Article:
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Militant Islam Monitor > Articles > Head of CAIR Columbus OH Ahmed Al Akhras knows arrested A-bomber wannabe -vows group's support -claims charges "out of character"

Head of CAIR Columbus OH Ahmed Al Akhras knows arrested A-bomber wannabe -vows group's support -claims charges "out of character"

April 13, 2007

Moderate friends of terror to the rescue again.

Ahmad Al-Akhras, vice chair of the Columbus chapter of the Council on American-Islamic Relations, said he knows Paul and the charges are out of character.
"From the things I know, he is a loving husband and he has a wife and parents in town," Al-Akhras said. "They are a good family together."
Al-Akhras said his group will work to make sure Paul's constitutional rights are granted.
MIM: And he was such a nice guy too: A friend of Paul's, Hisham Jenhawi, 32, attended Thursday's court hearing and said he found the charges hard to believe.
"I don't think it's even close to his personality to act upon something like that," he said at the federal courthouse. "He's a very kind person. You would meet him on the street and he would want to hug you with the heart that he has."
Paul had an article at his home titled "How I designed the A-bomb," and a fax machine contained names, phone numbers and contact information for key al-Qaida leadership and associates, according to the indictment.
Paul also is accused of storing material at his father's house in Columbus, including a book on improvised land mines, money from countries in the Middle East and a letter to his parents explaining that he would be "on the front lines," according to the indictment In this photo released by the Franklin County Sheriff's Office, Christopher Paul, 43, of Columbus, Ohio, is shown. Paul appeared Thursday, April 12, 2007, in federal court charged with providing material support to terrorists, conspiracy to provide support to terrorists and conspiracy to use a weapon of mass destruction. In this photo released by the Franklin County Sheriff's Office, Christopher Paul, 43, of Columbus, Ohio, is shown. Paul appeared Thursday, April 12, 2007, in federal court charged with providing material support to terrorists, conspiracy to provide support to terrorists and conspiracy to use a weapon of mass destruction. http://www.chroniclet.com/2007/04/13/prosecutors-ohioan-%E2%80%98a-violent-jihadist%E2%80%99/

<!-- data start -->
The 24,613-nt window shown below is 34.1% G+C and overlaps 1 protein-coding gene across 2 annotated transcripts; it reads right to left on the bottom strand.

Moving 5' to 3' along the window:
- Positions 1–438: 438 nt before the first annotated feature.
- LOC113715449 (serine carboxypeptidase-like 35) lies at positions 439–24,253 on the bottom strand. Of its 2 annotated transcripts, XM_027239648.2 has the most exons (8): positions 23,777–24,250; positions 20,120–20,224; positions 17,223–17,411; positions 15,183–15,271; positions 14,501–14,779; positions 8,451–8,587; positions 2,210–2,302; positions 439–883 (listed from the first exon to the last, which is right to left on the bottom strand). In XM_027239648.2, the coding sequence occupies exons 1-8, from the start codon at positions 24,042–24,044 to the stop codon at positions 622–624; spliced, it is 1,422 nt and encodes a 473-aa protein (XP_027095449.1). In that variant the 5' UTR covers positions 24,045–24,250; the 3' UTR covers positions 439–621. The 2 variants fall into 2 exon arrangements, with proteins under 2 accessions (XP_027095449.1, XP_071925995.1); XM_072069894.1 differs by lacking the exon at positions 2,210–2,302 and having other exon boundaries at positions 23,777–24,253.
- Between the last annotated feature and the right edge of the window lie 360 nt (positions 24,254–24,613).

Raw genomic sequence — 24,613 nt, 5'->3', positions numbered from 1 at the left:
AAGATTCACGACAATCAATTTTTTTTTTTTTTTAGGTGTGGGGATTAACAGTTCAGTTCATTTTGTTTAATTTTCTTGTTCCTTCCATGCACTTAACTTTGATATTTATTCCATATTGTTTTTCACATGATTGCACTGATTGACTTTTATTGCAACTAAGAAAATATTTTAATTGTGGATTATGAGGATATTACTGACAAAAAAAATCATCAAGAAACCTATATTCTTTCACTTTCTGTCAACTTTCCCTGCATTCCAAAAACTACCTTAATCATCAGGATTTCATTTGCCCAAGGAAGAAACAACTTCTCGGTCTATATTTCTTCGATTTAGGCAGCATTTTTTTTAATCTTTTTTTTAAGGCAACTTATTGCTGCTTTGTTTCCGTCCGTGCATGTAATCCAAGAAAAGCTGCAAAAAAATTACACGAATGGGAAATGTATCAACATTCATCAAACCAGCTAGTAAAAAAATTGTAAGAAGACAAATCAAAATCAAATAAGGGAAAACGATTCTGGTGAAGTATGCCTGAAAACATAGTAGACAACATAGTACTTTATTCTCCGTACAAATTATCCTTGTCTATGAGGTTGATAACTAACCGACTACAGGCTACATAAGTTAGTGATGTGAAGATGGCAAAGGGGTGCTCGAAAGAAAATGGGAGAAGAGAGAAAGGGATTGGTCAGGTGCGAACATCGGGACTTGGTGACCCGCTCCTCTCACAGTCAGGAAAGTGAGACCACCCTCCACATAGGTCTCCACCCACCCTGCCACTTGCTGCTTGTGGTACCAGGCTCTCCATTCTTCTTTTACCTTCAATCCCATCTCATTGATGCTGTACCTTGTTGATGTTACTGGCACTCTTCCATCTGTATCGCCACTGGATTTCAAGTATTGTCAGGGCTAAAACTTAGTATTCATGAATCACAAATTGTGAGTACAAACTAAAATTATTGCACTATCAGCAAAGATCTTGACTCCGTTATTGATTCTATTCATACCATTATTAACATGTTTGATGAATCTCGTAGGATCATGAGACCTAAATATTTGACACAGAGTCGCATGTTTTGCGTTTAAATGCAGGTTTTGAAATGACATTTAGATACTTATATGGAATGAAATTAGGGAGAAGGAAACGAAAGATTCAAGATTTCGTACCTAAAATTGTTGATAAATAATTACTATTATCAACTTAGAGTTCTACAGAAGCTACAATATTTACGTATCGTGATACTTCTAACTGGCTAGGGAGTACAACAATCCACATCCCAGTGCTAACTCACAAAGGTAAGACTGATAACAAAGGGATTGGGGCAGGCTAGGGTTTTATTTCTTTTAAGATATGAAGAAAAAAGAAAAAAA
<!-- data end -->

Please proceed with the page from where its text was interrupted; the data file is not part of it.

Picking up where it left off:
Prosecutors: Ohioan a violent jihadist'

Associated Press

Matt Leingang
The Associated Press

COLUMBUS Federal authorities say an Ohio man was so dedicated to committing violent jihad that he angrily told a fellow al-Qaida member that the terrorist group should never consider scaling back military operations.
Christopher Paul is depicted by investigators as a man who made that statement during a stay at an exclusive guest house for al-Qaida members in Pakistan in the early 1990s. He then spent years providing money and training to others who would join him in plotting to bomb European tourist resorts and U.S. military bases overseas, the U.S. government said Thursday.
In a letter to his future wife, Paul even reflected on his desire to one day raise "little mujahideen," or holy warriors, according to a federal grand jury indictment.
The investigation into Paul spanned four years, three continents and at least eight countries, FBI agent Tim Murphy said.
Paul, 43, a U.S. citizen and Columbus resident, was arrested Wednesday outside his apartment. He is charged with providing material support to terrorists, conspiracy to provide support to terrorists and conspiracy to use a weapon of mass destruction. The weapon of mass destruction charge carries the most serious penalty, up to life in prison.
Ahmad Al-Akhras, vice chair of the Columbus chapter of the Council on American-Islamic Relations, said he knows Paul and the charges are out of character.
"From the things I know, he is a loving husband and he has a wife and parents in town," Al-Akhras said. "They are a good family together."
Al-Akhras said his group will work to make sure Paul's constitutional rights are granted.
Paul appeared Thursday before U.S. Magistrate Terence Kemp, who set a hearing Friday on prosecutors' request that Paul be held without bond. Paul's lawyer, Don Wolery, declined comment.